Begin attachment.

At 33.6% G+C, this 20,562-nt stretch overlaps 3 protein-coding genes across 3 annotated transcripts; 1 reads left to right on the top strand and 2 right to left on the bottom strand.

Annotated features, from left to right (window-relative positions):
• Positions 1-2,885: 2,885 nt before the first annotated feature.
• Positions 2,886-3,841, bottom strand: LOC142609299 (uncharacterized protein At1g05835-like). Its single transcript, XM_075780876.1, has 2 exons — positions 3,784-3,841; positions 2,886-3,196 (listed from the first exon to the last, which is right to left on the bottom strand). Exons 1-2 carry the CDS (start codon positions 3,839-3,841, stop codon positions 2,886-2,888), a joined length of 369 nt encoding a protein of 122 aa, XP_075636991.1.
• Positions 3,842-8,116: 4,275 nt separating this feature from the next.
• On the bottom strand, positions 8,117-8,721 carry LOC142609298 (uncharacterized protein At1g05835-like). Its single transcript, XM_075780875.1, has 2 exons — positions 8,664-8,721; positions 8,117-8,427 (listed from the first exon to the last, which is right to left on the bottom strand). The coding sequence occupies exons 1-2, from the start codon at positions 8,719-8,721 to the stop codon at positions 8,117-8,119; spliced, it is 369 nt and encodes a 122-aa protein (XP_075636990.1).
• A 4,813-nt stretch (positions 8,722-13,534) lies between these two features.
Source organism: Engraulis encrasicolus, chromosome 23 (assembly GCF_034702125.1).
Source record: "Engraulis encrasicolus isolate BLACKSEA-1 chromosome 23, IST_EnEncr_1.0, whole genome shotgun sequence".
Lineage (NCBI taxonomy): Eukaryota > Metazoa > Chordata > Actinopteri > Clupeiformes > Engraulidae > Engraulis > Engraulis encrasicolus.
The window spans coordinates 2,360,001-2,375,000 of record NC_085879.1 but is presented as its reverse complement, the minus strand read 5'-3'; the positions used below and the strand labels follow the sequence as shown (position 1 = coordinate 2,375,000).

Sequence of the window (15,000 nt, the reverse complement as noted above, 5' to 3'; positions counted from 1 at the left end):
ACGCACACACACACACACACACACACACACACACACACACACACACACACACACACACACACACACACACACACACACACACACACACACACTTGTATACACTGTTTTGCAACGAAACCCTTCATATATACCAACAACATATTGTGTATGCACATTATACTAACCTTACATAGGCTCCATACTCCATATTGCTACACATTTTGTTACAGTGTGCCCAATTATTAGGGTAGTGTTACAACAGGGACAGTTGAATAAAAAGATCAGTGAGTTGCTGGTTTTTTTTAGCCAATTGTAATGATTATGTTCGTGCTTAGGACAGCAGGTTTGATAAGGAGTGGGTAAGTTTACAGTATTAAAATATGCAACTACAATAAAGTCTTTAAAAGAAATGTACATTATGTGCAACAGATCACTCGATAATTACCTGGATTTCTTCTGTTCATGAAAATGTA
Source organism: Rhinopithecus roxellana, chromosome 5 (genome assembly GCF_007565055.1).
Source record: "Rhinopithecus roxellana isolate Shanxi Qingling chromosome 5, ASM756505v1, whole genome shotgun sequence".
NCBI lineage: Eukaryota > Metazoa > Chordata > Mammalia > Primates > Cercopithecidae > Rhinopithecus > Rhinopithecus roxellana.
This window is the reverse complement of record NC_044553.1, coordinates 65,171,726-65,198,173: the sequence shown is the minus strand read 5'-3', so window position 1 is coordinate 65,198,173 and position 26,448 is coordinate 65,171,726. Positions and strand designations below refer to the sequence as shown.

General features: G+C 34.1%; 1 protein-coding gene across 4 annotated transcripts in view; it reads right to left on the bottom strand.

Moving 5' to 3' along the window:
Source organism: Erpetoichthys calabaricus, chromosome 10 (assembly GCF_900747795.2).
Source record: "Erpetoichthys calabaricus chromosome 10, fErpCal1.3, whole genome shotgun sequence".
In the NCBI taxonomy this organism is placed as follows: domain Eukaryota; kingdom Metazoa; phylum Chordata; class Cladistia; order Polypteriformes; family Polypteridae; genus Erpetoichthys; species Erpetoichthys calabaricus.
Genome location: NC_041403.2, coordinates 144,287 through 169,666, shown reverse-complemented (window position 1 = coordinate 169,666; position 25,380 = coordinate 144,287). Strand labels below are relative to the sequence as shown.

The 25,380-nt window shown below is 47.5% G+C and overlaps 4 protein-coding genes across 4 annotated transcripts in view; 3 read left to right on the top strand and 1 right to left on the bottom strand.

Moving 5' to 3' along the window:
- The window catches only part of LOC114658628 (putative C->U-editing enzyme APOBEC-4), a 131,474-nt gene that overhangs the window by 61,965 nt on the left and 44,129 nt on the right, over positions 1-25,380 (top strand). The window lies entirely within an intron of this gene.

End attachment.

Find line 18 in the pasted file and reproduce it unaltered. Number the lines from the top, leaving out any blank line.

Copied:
General features: G+C 34.1%; 1 protein-coding gene across 4 annotated transcripts in view; it reads right to left on the bottom strand.